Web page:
“When I talk to Singaporeans about it, they point out that this is the size of their entire population,” added Jonathan Henson, Christina’s husband and co-founder of Generations–Home. The couple worked in a consultancy agency in Singapore from 2011 to 2016.

“We’ve just come to really empathise with these mothers and understand that their situations and stories are very complex.”

Left with little to no support, vulnerable women like Eufe with unwanted pregnancies often choose to abort their foetus, sell their child or abandon their newborns outside church buildings or government offices.

“Selling is actually the most attractive option to them, especially in their communities and contexts where there’s already a level of poverty,” said Jonathan, 36.

The sold babies often end up trafficked into prostitution rings, fuelling one of the world’s fastest growing crimes: The online sexual exploitation of children (OSEC), a billion dollar industry that grew exponentially during the pandemic.

According to a 2016 study by UNICEF, the Philippines is the global epicentre of livestream sexual abuse, with eight in 10 children vulnerable to becoming victims of online sexual abuse.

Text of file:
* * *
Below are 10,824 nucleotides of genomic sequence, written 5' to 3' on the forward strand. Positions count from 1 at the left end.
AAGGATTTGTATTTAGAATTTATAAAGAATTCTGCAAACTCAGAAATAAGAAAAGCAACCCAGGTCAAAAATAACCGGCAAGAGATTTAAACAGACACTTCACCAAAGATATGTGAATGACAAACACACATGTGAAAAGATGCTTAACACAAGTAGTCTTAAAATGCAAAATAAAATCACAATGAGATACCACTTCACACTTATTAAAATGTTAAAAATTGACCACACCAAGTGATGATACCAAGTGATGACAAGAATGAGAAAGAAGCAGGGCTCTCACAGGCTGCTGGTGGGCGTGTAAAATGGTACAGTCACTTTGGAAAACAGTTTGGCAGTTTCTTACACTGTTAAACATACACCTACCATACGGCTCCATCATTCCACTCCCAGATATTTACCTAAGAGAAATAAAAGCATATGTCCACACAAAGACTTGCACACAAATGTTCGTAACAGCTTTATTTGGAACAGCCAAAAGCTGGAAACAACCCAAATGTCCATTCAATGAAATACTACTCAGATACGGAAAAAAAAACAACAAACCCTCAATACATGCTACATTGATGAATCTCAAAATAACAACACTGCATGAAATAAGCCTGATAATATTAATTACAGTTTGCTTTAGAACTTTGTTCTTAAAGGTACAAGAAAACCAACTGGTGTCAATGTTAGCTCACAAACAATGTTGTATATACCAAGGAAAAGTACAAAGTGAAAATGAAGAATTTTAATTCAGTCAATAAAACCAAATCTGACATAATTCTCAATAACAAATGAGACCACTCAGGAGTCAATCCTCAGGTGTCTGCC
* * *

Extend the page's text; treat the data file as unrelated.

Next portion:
A separate study by International Justice Mission and the University of Nottingham Rights Lab found that almost half a million Filipino children, or about 1 in 100 children, were trafficked in 2022 to produce child sexual exploitation material for profit.

“Please don’t leave me”

This is why, in addition to the adoption agency they run and their advocacy efforts, the Hensons set up a Pregnant Women in Crisis programme in 2020.

Called an orphan prevention initiative, the programme offers mums emotional support through counselling, as well as practical support through groceries and funding for prenatal checkups and a hospital delivery.

Among other forms of practical, emotional and financial support, the Women in Crisis Programme also provides baby clothing for expectant mums.

“We found that when we worked with a vulnerable mum in her time of crisis, 80% of the time that mother will choose to parent her child instead of selling or aborting or dangerously abandoning him or her,” said Christina, 37.

The programme takes in about 25 to 30 women a year and has helped more than 100 mothers to date. All of them live below the poverty line, and most are single mothers who already have two or more children.